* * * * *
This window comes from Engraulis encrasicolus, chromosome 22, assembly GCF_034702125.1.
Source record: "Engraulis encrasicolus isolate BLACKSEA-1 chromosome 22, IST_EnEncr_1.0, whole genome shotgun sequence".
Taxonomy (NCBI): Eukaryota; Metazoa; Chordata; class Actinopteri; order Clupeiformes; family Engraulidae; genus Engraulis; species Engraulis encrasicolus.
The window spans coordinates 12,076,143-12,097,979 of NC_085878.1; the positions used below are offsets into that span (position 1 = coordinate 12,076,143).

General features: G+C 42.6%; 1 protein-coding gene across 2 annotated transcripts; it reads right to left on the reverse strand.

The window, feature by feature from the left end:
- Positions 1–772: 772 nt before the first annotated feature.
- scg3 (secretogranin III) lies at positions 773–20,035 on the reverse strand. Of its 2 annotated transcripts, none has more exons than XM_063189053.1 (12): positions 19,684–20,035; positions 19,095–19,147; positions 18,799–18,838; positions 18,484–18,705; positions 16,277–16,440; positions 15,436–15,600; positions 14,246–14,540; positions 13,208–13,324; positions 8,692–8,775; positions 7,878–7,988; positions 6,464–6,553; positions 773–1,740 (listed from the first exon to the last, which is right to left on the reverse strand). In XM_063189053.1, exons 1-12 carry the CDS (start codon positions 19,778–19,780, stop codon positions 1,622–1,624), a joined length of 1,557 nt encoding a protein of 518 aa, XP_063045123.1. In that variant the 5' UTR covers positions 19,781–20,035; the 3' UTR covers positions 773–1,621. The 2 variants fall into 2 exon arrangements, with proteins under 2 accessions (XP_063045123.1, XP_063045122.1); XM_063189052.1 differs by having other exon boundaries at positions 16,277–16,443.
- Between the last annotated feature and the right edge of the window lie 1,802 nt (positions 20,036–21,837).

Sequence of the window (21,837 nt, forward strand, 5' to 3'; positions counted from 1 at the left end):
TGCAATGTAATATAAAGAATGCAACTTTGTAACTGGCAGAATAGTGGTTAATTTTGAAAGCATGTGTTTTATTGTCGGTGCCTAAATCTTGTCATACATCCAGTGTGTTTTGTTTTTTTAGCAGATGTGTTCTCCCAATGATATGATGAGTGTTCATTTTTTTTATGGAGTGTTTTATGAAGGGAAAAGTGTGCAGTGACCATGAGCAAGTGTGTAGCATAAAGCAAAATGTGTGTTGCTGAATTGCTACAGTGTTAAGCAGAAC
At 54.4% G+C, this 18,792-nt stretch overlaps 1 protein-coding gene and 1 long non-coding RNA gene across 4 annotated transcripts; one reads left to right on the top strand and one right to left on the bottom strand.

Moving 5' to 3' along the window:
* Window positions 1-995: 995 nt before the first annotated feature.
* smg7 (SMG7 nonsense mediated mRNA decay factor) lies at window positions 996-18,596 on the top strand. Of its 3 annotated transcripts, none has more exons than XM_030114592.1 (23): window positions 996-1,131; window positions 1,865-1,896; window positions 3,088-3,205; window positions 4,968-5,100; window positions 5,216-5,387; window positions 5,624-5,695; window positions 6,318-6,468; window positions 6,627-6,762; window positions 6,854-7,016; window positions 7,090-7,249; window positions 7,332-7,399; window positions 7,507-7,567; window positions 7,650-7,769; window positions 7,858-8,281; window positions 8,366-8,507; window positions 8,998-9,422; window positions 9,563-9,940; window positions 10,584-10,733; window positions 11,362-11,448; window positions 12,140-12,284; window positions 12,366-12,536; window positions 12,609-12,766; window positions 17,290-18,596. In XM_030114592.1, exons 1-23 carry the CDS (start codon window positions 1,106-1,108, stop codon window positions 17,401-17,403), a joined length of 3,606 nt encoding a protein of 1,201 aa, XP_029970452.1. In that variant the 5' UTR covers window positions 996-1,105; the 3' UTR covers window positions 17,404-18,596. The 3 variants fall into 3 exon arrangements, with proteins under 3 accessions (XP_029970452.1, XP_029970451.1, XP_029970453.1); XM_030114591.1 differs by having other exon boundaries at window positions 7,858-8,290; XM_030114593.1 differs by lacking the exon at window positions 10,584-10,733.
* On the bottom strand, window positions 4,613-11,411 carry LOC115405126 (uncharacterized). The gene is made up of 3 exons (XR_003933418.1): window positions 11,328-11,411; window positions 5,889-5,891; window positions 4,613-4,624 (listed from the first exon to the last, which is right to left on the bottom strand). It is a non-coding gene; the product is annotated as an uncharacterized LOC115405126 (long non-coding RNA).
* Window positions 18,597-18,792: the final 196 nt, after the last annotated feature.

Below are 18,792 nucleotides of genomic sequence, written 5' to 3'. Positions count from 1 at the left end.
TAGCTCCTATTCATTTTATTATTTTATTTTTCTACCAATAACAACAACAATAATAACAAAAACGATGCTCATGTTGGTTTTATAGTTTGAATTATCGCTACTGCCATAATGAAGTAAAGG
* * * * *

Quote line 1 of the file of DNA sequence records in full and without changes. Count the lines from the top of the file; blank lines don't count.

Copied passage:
This window comes from Engraulis encrasicolus, chromosome 22, assembly GCF_034702125.1.